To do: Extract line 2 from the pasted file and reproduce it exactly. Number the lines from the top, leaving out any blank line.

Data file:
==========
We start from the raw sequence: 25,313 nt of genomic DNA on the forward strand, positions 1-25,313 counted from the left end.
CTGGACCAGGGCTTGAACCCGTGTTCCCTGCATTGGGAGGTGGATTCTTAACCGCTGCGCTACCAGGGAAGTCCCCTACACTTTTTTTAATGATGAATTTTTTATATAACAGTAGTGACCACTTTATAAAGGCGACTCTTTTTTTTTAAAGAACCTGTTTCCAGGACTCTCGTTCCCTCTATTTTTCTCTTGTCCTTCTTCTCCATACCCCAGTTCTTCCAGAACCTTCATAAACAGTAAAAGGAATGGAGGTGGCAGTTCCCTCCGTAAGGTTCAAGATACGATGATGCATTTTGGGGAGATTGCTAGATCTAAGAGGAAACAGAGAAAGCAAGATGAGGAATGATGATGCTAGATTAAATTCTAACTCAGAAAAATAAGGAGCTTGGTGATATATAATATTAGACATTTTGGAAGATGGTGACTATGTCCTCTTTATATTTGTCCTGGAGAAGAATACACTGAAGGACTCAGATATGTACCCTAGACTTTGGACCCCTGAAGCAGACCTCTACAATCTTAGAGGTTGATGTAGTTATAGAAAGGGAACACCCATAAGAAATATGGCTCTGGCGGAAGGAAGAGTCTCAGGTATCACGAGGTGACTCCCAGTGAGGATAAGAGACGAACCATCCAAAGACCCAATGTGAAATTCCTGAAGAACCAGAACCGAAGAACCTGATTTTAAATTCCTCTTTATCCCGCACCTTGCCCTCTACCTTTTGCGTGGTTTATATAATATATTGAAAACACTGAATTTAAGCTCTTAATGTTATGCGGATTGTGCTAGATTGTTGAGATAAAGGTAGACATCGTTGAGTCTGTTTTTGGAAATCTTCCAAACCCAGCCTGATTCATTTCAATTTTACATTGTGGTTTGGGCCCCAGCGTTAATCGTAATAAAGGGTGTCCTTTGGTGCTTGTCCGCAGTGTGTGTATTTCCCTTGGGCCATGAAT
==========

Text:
CTGGACCAGGGCTTGAACCCGTGTTCCCTGCATTGGGAGGTGGATTCTTAACCGCTGCGCTACCAGGGAAGTCCCCTACACTTTTTTTAATGATGAATTTTTTATATAACAGTAGTGACCACTTTATAAAGGCGACTCTTTTTTTTTAAAGAACCTGTTTCCAGGACTCTCGTTCCCTCTATTTTTCTCTTGTCCTTCTTCTCCATACCCCAGTTCTTCCAGAACCTTCATAAACAGTAAAAGGAATGGAGGTGGCAGTTCCCTCCGTAAGGTTCAAGATACGATGATGCATTTTGGGGAGATTGCTAGATCTAAGAGGAAACAGAGAAAGCAAGATGAGGAATGATGATGCTAGATTAAATTCTAACTCAGAAAAATAAGGAGCTTGGTGATATATAATATTAGACATTTTGGAAGATGGTGACTATGTCCTCTTTATATTTGTCCTGGAGAAGAATACACTGAAGGACTCAGATATGTACCCTAGACTTTGGACCCCTGAAGCAGACCTCTACAATCTTAGAGGTTGATGTAGTTATAGAAAGGGAACACCCATAAGAAATATGGCTCTGGCGGAAGGAAGAGTCTCAGGTATCACGAGGTGACTCCCAGTGAGGATAAGAGACGAACCATCCAAAGACCCAATGTGAAATTCCTGAAGAACCAGAACCGAAGAACCTGATTTTAAATTCCTCTTTATCCCGCACCTTGCCCTCTACCTTTTGCGTGGTTTATATAATATATTGAAAACACTGAATTTAAGCTCTTAATGTTATGCGGATTGTGCTAGATTGTTGAGATAAAGGTAGACATCGTTGAGTCTGTTTTTGGAAATCTTCCAAACCCAGCCTGATTCATTTCAATTTTACATTGTGGTTTGGGCCCCAGCGTTAATCGTAATAAAGGGTGTCCTTTGGTGCTTGTCCGCAGTGTGTGTATTTCCCTTGGGCCATGAAT